Many have noted that generative AI tends to make things up, show bias, and sometimes spit out toxic phrases. Because of this, it’s no wonder some might question its safety. WitnessAI CEO Rick Caccia is here to say that it can be trusted implicitly. 

“Securing AI models is a real problem, and it’s one that’s especially shiny for AI researchers, but it’s different from securing use,” Caccia, who formerly served as the SVP of marketing at Palo Alto Networks, commented recently. He continued, “I think of it like a sports car: having a more powerful engine — i.e., model — doesn’t buy you anything unless you have good brakes and steering, too. The controls are just as important for fast driving as the engine.”

Such controls are certainly in demand among enterprises, which have legitimate concerns regarding the text limitations. Still, they remain relatively optimistic about the productivity-boosting potential of generative AI.

According to an IBM poll, AI-related roles currently make up at least 51% of the positions that CEOs are hiring for, a job that didn’t even exist until this year. However, only 9% of businesses attest to being ready to effectively manage threats, such as those pertinent to privacy, intellectual property, and other digital risks.

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Caccia is aware of the issues and concludes that the WitnessAI platform effectively captures activity between the custom generative AI models that the employer uses and the employees using them. This is not to be confused with the models gated behind an API like OpenAI’s GPT-4, but instead considered something more akin to Meta’s Llama 3 as it also applies risk-mitigating policies and assurances.

“One of the promises of enterprise AI is that it unlocks and democratizes enterprise data to the employees so that they can do their jobs better but unlocking all that sensitive data too well- or having it leak or get stolen- is a problem.”

WitnessAI offers access to multiple modules, each focused on addressing a different form of risk. One module allows organizations to apply guidelines to prevent particular staffers from using AI-powered tools in ways they should not, while another redacts proprietary and sensitive information from the prompts and devises safeguards against attacks.

According to Caccia, “We think the best way to help enterprises is to define the problem in a way that makes sense — for example, safe adoption of AI — and then sell a solution that addresses the problem.” He added, “The CISO wants to protect the business, and WitnessAI helps them do that by ensuring data protection, preventing prompt injection, and enforcing identity-based policies. The chief privacy officer wants to ensure that existing — and incoming — regulations are followed, and we give them visibility and a way to report on activity and risk.”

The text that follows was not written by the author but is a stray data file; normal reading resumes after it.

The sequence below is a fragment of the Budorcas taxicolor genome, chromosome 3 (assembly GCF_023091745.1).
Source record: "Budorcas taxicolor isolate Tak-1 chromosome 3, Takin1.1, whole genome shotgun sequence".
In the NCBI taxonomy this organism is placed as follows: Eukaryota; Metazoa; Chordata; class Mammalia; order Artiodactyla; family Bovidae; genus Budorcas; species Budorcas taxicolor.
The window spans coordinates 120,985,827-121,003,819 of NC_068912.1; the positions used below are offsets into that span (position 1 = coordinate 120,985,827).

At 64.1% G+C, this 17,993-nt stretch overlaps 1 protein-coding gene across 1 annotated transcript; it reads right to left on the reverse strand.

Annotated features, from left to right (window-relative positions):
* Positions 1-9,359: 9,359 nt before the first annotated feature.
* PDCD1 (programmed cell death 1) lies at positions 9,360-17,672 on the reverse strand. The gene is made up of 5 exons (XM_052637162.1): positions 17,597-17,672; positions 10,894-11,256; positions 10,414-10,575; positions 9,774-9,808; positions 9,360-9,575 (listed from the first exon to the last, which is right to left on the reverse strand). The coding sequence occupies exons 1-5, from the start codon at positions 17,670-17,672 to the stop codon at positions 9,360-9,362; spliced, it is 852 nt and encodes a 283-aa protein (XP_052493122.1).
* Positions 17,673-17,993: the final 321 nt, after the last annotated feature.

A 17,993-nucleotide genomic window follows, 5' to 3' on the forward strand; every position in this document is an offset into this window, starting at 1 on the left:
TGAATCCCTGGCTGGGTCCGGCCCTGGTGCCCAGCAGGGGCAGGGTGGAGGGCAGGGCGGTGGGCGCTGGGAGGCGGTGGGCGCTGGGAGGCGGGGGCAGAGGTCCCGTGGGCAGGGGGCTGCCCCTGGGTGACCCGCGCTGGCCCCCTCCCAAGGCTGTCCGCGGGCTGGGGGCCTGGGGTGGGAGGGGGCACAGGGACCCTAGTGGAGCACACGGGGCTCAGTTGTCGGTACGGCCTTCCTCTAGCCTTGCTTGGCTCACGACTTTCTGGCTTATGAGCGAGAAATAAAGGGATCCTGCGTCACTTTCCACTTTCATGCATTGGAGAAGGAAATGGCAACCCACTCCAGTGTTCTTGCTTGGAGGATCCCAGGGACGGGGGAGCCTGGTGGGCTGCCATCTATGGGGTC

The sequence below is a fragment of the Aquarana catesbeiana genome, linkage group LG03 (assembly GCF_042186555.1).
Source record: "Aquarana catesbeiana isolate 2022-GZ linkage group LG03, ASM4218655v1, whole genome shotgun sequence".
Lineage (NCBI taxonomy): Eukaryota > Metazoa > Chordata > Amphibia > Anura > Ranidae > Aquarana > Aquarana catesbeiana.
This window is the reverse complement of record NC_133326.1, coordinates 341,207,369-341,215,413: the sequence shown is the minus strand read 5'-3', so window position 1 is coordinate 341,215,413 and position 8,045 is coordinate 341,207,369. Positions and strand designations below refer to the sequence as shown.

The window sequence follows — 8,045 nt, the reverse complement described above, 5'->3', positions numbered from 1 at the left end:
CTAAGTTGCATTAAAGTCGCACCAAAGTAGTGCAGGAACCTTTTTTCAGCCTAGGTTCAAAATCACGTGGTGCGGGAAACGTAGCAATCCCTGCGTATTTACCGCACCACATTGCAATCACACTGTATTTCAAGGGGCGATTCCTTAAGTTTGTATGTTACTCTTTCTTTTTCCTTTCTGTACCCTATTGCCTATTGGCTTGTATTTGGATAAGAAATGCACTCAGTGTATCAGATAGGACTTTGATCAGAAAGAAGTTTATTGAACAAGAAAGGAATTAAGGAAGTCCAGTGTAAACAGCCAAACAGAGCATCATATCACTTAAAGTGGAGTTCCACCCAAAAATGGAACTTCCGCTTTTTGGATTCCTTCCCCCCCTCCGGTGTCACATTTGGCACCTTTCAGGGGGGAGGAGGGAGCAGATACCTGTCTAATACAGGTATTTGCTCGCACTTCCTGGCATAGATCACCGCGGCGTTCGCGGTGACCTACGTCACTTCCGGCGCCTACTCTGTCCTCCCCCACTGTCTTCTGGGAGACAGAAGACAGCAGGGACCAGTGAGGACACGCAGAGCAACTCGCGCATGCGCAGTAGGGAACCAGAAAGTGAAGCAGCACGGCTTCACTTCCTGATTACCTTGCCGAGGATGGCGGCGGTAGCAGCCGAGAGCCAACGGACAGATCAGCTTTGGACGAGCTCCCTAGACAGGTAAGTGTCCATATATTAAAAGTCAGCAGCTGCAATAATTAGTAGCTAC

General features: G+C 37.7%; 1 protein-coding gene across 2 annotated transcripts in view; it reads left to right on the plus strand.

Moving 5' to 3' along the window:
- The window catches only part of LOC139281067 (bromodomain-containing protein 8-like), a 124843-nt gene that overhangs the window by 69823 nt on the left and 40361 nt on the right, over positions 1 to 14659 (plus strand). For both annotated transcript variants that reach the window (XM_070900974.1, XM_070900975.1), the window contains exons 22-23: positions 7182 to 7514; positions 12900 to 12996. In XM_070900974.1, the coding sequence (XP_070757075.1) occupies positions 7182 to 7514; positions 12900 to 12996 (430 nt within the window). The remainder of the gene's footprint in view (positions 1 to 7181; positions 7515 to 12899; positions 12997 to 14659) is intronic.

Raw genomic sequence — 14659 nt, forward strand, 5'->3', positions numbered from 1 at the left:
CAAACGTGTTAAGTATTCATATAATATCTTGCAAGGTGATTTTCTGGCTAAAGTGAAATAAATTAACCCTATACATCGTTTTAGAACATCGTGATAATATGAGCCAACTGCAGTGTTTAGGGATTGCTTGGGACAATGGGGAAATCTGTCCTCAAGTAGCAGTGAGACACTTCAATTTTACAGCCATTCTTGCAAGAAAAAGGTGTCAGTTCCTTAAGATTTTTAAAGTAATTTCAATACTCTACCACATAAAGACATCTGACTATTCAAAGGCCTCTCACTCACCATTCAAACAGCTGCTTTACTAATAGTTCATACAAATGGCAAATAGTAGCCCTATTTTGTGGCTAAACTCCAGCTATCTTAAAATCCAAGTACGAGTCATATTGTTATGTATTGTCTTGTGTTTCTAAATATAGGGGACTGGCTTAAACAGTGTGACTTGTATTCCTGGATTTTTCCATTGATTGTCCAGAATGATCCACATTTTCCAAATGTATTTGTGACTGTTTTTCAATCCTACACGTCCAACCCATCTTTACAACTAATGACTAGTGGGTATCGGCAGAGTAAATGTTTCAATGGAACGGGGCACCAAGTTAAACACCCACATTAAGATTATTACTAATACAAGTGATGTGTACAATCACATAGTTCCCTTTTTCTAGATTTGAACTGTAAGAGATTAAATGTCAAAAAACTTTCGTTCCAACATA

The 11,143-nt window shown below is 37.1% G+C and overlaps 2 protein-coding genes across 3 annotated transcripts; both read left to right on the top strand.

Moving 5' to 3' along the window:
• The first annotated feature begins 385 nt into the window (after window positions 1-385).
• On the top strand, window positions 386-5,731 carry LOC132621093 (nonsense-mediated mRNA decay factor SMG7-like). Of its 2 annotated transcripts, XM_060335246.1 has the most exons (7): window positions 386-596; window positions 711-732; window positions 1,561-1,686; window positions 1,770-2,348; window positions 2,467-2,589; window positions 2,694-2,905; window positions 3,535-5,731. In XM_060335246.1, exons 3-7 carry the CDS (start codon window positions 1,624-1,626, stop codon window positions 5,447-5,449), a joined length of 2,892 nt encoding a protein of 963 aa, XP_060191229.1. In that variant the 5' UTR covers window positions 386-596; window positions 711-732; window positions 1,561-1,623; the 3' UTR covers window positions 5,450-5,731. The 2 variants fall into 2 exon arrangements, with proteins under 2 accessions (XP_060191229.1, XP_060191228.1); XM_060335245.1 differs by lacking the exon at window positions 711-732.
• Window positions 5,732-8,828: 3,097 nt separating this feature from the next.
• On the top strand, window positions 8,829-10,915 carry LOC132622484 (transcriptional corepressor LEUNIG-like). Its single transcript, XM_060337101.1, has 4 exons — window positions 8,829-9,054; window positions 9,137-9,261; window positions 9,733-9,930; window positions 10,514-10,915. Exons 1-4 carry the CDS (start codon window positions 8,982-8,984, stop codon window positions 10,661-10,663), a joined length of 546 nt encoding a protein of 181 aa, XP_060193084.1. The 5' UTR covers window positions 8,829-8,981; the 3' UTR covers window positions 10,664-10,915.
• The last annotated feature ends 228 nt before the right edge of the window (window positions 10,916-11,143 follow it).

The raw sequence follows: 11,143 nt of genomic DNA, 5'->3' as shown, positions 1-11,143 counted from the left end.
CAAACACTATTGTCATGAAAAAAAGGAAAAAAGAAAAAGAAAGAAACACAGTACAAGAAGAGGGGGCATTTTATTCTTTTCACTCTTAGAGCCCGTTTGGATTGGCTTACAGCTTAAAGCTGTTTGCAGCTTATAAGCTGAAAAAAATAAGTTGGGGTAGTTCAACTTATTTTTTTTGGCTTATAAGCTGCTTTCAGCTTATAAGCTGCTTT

Nevertheless, as all data passes through the platform before reaching the model, it raises complicated questions about WitnessAI. The company, however, is blatant about this and even offers tools to monitor the models, which questions are asked of the models and the responses they receive.

“We’ve built a millisecond-latency platform with regulatory separation built right in — a unique, isolated design to protect enterprise AI activity in a way that is fundamentally different from the usual multi-tenant software-as-a-service services,” Caccia stated. “We create a separate instance of our platform for each customer, encrypted with their keys. Their AI activity data is isolated to them — we can’t see it.”

Caccia’s words alleviate some customers’ fears, but many workers remain concerned about surveillance potential. Surveys confirm that most people do not particularly care to have their workplace activity monitored, despite the reason. It is also believed to negatively impact company morale.

However, Caccia is certain that there is still immense interest in the WitnessAI platform, as the company has demonstrated by raising $27.5 million from Ballistic Ventures and GV, Google’s corporate venture arm. WitnessAI’s 18-person team is expected to expand to at least 40 by the end of 2024.

“We’ve built our plan to get well into 2026 even if we had no sales at all, but we’ve already got almost 20 times the pipeline needed to hit our sales targets this year,” Caccia confirmed. He concluded, “This is our initial funding round and public launch, but secure AI enablement and use is a new area, and all of our features are developing with this new market.”